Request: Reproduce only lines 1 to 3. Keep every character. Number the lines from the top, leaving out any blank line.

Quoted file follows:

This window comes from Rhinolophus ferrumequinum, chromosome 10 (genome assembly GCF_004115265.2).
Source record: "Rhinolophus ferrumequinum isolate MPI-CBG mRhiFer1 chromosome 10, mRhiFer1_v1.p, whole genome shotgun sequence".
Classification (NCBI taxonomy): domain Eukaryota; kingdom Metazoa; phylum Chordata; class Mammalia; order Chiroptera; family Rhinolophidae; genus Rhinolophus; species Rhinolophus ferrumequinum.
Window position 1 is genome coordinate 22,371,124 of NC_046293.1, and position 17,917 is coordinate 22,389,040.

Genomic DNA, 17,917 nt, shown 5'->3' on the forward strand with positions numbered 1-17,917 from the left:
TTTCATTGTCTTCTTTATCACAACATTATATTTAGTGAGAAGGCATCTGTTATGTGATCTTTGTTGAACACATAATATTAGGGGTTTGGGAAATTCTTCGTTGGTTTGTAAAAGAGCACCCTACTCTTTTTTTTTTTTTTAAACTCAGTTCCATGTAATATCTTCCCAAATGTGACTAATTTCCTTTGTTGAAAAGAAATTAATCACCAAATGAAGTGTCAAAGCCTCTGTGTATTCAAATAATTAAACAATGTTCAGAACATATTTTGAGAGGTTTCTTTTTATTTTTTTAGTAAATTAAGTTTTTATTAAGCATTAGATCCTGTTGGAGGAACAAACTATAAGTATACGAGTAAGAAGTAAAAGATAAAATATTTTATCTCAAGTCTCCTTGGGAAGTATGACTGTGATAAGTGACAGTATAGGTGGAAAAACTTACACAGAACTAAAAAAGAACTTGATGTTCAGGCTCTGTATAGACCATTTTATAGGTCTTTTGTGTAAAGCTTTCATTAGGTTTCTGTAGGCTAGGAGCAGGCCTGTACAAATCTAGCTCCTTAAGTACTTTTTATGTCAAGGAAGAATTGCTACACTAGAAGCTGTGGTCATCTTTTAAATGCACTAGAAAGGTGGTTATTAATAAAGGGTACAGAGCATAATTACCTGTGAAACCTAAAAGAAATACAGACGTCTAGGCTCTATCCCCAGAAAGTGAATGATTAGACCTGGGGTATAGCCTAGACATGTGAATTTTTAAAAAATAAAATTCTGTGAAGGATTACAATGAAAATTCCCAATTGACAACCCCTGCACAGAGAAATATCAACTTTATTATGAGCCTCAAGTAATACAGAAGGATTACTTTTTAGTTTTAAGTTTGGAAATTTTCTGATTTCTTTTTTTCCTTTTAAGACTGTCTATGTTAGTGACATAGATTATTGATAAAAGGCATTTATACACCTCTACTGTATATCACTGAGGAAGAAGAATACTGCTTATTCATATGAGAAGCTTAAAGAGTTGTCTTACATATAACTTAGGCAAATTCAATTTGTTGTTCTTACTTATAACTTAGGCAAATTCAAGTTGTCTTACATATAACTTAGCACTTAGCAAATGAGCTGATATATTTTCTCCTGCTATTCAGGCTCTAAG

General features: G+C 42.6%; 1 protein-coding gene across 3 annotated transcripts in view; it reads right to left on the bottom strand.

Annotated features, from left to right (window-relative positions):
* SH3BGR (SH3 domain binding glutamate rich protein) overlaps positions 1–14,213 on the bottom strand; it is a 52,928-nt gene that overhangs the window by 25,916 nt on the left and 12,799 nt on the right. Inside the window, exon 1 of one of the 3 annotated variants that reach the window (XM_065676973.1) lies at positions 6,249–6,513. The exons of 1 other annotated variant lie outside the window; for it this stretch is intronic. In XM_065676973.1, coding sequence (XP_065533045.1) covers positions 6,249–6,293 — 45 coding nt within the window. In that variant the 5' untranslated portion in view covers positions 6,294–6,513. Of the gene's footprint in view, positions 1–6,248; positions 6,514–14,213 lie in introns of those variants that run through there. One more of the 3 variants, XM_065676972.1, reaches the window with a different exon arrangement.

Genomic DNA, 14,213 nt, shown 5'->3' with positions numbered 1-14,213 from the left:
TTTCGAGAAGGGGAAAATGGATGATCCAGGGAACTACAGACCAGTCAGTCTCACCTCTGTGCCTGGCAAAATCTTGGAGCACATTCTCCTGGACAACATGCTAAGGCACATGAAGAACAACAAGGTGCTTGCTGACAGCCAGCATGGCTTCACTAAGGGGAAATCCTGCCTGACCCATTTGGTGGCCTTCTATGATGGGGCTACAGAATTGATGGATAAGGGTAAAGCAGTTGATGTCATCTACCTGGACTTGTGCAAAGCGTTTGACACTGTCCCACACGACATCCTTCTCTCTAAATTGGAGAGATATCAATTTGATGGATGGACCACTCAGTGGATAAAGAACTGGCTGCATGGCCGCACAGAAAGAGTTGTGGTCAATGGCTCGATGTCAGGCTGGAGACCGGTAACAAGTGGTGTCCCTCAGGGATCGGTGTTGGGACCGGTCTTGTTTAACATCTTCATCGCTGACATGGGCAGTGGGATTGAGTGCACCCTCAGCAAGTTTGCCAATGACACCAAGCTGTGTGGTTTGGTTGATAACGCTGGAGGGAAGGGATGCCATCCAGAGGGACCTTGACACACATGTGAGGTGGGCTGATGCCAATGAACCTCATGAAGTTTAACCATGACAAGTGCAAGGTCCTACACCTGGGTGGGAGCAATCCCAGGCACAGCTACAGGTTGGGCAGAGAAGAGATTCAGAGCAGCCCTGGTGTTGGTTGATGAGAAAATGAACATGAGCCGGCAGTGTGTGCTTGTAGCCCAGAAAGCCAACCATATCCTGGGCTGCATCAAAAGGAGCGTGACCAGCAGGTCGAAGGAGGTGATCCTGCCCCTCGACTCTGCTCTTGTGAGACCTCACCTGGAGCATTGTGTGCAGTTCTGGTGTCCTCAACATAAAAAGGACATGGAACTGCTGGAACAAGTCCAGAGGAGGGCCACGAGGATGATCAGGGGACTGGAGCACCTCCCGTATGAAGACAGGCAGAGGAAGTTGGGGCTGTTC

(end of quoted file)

This window comes from Rhinolophus ferrumequinum, chromosome 10 (genome assembly GCF_004115265.2).
Source record: "Rhinolophus ferrumequinum isolate MPI-CBG mRhiFer1 chromosome 10, mRhiFer1_v1.p, whole genome shotgun sequence".
Classification (NCBI taxonomy): domain Eukaryota; kingdom Metazoa; phylum Chordata; class Mammalia; order Chiroptera; family Rhinolophidae; genus Rhinolophus; species Rhinolophus ferrumequinum.